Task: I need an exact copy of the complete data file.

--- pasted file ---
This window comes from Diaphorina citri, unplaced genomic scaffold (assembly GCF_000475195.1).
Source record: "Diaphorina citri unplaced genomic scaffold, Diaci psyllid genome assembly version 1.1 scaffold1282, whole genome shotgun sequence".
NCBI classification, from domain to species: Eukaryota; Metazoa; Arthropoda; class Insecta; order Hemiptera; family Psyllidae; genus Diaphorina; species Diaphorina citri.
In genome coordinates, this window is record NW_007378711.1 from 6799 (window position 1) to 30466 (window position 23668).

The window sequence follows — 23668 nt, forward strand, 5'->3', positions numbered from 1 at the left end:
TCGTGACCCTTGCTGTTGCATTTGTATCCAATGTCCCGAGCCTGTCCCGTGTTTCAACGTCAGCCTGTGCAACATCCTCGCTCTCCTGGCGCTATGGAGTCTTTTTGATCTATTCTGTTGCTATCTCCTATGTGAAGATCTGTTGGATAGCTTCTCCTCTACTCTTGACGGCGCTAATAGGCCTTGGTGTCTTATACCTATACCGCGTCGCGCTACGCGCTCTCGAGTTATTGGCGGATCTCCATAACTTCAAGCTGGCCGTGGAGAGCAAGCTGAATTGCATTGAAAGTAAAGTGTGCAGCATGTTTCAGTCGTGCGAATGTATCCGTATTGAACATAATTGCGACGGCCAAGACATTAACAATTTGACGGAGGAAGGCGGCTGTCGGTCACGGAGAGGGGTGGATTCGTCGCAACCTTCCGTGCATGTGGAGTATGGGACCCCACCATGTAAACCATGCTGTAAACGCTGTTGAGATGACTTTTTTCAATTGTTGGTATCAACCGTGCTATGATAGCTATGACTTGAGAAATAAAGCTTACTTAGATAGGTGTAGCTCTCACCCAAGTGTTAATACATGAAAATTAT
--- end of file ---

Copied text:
This window comes from Diaphorina citri, unplaced genomic scaffold (assembly GCF_000475195.1).
Source record: "Diaphorina citri unplaced genomic scaffold, Diaci psyllid genome assembly version 1.1 scaffold1282, whole genome shotgun sequence".
NCBI classification, from domain to species: Eukaryota; Metazoa; Arthropoda; class Insecta; order Hemiptera; family Psyllidae; genus Diaphorina; species Diaphorina citri.
In genome coordinates, this window is record NW_007378711.1 from 6799 (window position 1) to 30466 (window position 23668).

The window sequence follows — 23668 nt, forward strand, 5'->3', positions numbered from 1 at the left end:
TCGTGACCCTTGCTGTTGCATTTGTATCCAATGTCCCGAGCCTGTCCCGTGTTTCAACGTCAGCCTGTGCAACATCCTCGCTCTCCTGGCGCTATGGAGTCTTTTTGATCTATTCTGTTGCTATCTCCTATGTGAAGATCTGTTGGATAGCTTCTCCTCTACTCTTGACGGCGCTAATAGGCCTTGGTGTCTTATACCTATACCGCGTCGCGCTACGCGCTCTCGAGTTATTGGCGGATCTCCATAACTTCAAGCTGGCCGTGGAGAGCAAGCTGAATTGCATTGAAAGTAAAGTGTGCAGCATGTTTCAGTCGTGCGAATGTATCCGTATTGAACATAATTGCGACGGCCAAGACATTAACAATTTGACGGAGGAAGGCGGCTGTCGGTCACGGAGAGGGGTGGATTCGTCGCAACCTTCCGTGCATGTGGAGTATGGGACCCCACCATGTAAACCATGCTGTAAACGCTGTTGAGATGACTTTTTTCAATTGTTGGTATCAACCGTGCTATGATAGCTATGACTTGAGAAATAAAGCTTACTTAGATAGGTGTAGCTCTCACCCAAGTGTTAATACATGAAAATTAT